BookRenter.com, an online textbook rental service for students, has landed a big fish for its board: Netflix co-founder Mark Randolph. The former CEO of the online movie rental company retired in 2002 and since then has been investing in and advising a number of startups. BookRenter founder and CEO Mehdi Maghsoodnia said the addition of Randolph to the board was an endorsement of the company’s Netflix-style service for textbooks.
The idea behind BookRenter is one that would likely appeal to any university student (or parent of a university student) who’s had to shell out hundreds of dollars for textbooks that are used a handful of times, or where only a few pages are required for a course. It probably doesn’t appeal to textbook publishers, however, since it effectively cuts them out of the loop — just as Netflix does to movie distributors. BookRenter says it has 3 million books available for rent and offers next-day shipping and free UPS returns. Books can be rented for up to 125 days, at what the company says is a saving of up to 75 percent over buying the book.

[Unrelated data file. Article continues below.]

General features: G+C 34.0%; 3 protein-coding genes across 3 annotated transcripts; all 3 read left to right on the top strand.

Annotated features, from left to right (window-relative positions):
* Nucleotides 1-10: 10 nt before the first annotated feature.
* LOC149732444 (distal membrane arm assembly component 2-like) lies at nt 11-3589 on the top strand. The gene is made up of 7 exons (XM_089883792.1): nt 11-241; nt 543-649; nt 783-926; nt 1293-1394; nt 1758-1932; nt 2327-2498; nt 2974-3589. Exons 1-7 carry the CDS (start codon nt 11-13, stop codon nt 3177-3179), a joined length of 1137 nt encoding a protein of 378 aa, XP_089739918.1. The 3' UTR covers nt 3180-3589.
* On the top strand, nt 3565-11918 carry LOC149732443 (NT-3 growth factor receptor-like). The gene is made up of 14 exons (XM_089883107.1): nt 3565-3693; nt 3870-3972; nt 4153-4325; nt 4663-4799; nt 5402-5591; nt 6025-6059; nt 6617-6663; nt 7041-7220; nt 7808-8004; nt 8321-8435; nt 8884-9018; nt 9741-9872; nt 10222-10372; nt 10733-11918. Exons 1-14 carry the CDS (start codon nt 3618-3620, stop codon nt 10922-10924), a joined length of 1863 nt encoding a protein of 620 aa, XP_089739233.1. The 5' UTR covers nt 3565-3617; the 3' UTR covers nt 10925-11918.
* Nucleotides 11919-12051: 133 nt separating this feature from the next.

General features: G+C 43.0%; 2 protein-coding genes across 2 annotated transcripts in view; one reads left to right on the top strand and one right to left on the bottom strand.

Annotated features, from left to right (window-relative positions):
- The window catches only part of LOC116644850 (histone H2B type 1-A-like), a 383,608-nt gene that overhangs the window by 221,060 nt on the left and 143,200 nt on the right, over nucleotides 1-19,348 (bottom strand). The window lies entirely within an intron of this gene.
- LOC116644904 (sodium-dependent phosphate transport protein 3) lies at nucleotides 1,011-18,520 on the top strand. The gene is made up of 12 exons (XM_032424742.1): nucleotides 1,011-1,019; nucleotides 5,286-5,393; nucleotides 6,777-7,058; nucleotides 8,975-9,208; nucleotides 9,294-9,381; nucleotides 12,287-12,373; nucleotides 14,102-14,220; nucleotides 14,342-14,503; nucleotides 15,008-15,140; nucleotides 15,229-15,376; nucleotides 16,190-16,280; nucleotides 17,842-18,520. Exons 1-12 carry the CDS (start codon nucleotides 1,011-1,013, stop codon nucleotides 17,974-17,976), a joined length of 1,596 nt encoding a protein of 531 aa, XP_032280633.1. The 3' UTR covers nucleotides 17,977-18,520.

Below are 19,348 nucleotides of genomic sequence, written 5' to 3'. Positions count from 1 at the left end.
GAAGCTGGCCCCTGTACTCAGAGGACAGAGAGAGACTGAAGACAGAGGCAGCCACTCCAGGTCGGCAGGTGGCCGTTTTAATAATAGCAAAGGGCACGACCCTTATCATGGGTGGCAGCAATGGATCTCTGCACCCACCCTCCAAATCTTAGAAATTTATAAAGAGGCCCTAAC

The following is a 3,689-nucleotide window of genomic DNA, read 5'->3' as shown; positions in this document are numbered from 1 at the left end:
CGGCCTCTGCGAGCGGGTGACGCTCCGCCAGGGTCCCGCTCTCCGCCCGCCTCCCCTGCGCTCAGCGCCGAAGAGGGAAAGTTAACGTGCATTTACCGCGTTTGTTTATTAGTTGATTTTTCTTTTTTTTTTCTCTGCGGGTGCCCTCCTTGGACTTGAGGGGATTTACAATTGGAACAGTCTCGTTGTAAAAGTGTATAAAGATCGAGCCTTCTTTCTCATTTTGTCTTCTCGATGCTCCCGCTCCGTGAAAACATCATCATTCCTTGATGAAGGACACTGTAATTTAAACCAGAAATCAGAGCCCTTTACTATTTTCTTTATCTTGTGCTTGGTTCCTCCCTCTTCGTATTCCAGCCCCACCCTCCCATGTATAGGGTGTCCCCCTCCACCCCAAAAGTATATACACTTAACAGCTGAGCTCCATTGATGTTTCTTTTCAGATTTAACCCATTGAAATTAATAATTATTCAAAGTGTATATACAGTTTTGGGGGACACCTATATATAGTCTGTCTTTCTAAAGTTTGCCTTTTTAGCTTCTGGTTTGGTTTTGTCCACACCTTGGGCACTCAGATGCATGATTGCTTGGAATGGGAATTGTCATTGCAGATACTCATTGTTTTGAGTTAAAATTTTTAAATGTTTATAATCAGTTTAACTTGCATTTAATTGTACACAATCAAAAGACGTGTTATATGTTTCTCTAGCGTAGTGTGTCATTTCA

The startup, which was founded in 2008, raised $6 million in a Series A financing round last fall from Storm Ventures and Adams Capital Management, and says it’s growing at 300 percent quarter-over-quarter. Its larger competitor is a company called Chegg.com, which has raised a total of $144 million in equity and debt financing. The two have clashed over the claim to who is No. 1 in the market — Chegg recently sent BookRenter a legal letter claiming that it owned the rights to the phrase “Number 1 in textbook rentals.”
The textbook rental market could soon be getting a lot more competitive for both companies: Barnes and Noble (s bks) has been testing a rental service as well.
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